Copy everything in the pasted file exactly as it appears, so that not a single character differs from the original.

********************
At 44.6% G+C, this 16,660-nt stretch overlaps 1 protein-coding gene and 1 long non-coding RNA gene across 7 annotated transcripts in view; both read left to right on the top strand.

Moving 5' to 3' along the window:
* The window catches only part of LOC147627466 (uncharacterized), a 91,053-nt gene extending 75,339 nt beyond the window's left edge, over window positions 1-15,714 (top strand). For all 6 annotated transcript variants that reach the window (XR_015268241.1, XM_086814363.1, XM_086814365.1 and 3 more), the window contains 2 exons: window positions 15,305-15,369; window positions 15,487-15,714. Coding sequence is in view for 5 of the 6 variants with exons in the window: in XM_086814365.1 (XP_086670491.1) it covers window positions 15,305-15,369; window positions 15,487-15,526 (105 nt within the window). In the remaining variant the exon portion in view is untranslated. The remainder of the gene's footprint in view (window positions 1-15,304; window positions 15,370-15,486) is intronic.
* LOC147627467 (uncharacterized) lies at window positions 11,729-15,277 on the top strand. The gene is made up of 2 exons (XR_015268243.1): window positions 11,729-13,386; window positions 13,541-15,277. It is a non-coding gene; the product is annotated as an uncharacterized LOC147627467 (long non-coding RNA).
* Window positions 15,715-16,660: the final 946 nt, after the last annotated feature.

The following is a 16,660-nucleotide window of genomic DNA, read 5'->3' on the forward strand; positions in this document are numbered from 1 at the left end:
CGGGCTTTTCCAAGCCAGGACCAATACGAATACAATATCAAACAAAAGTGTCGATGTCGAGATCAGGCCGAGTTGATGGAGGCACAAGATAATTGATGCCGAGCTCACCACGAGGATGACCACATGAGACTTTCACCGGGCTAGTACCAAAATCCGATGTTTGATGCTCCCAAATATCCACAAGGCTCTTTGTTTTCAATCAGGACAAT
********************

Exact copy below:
At 44.6% G+C, this 16,660-nt stretch overlaps 1 protein-coding gene and 1 long non-coding RNA gene across 7 annotated transcripts in view; both read left to right on the top strand.

Moving 5' to 3' along the window:
* The window catches only part of LOC147627466 (uncharacterized), a 91,053-nt gene extending 75,339 nt beyond the window's left edge, over window positions 1-15,714 (top strand). For all 6 annotated transcript variants that reach the window (XR_015268241.1, XM_086814363.1, XM_086814365.1 and 3 more), the window contains 2 exons: window positions 15,305-15,369; window positions 15,487-15,714. Coding sequence is in view for 5 of the 6 variants with exons in the window: in XM_086814365.1 (XP_086670491.1) it covers window positions 15,305-15,369; window positions 15,487-15,526 (105 nt within the window). In the remaining variant the exon portion in view is untranslated. The remainder of the gene's footprint in view (window positions 1-15,304; window positions 15,370-15,486) is intronic.
* LOC147627467 (uncharacterized) lies at window positions 11,729-15,277 on the top strand. The gene is made up of 2 exons (XR_015268243.1): window positions 11,729-13,386; window positions 13,541-15,277. It is a non-coding gene; the product is annotated as an uncharacterized LOC147627467 (long non-coding RNA).
* Window positions 15,715-16,660: the final 946 nt, after the last annotated feature.

The following is a 16,660-nucleotide window of genomic DNA, read 5'->3' on the forward strand; positions in this document are numbered from 1 at the left end:
CGGGCTTTTCCAAGCCAGGACCAATACGAATACAATATCAAACAAAAGTGTCGATGTCGAGATCAGGCCGAGTTGATGGAGGCACAAGATAATTGATGCCGAGCTCACCACGAGGATGACCACATGAGACTTTCACCGGGCTAGTACCAAAATCCGATGTTTGATGCTCCCAAATATCCACAAGGCTCTTTGTTTTCAATCAGGACAAT